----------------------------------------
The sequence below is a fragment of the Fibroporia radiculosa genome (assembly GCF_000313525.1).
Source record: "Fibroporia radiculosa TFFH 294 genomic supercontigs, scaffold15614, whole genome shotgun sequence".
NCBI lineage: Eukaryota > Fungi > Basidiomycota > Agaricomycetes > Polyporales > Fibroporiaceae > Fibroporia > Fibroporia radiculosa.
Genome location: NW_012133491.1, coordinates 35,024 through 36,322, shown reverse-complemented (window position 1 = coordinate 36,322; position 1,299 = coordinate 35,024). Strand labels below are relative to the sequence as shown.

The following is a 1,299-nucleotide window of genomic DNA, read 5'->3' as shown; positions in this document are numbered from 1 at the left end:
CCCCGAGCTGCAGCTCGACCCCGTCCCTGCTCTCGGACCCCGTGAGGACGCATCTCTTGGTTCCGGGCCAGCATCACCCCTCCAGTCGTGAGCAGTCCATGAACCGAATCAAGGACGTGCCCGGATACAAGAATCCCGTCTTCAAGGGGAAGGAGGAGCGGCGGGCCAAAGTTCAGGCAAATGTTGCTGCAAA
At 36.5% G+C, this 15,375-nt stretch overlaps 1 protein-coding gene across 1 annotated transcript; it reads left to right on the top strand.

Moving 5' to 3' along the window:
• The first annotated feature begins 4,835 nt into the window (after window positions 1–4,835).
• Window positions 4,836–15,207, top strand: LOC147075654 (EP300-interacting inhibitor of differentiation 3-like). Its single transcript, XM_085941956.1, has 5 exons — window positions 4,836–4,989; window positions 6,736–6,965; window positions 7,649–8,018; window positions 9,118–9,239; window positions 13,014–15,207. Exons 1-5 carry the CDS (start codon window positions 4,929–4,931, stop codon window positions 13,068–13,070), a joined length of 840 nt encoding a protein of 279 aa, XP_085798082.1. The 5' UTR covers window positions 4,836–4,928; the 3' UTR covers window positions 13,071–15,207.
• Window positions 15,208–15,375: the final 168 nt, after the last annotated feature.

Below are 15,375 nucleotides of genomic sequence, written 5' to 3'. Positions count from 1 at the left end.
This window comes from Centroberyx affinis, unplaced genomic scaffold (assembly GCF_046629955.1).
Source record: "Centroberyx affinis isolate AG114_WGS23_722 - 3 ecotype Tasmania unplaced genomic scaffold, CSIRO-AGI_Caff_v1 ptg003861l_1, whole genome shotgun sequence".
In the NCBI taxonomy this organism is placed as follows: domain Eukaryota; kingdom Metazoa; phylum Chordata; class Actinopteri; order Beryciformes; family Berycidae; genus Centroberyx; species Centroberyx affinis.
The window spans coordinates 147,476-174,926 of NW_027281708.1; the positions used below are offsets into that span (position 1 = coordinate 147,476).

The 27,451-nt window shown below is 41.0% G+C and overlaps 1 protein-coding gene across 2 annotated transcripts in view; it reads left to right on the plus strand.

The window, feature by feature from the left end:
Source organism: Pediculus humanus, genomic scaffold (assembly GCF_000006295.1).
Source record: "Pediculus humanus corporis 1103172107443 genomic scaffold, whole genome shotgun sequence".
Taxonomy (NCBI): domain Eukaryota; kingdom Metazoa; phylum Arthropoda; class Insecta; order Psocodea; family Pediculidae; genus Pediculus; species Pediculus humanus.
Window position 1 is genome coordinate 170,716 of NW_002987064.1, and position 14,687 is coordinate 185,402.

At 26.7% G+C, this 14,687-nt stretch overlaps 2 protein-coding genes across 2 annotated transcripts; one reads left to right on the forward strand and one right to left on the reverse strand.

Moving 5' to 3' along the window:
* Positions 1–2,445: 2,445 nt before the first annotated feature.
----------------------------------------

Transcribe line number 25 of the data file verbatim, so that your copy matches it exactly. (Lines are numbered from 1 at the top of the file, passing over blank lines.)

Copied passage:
* Positions 1–2,445: 2,445 nt before the first annotated feature.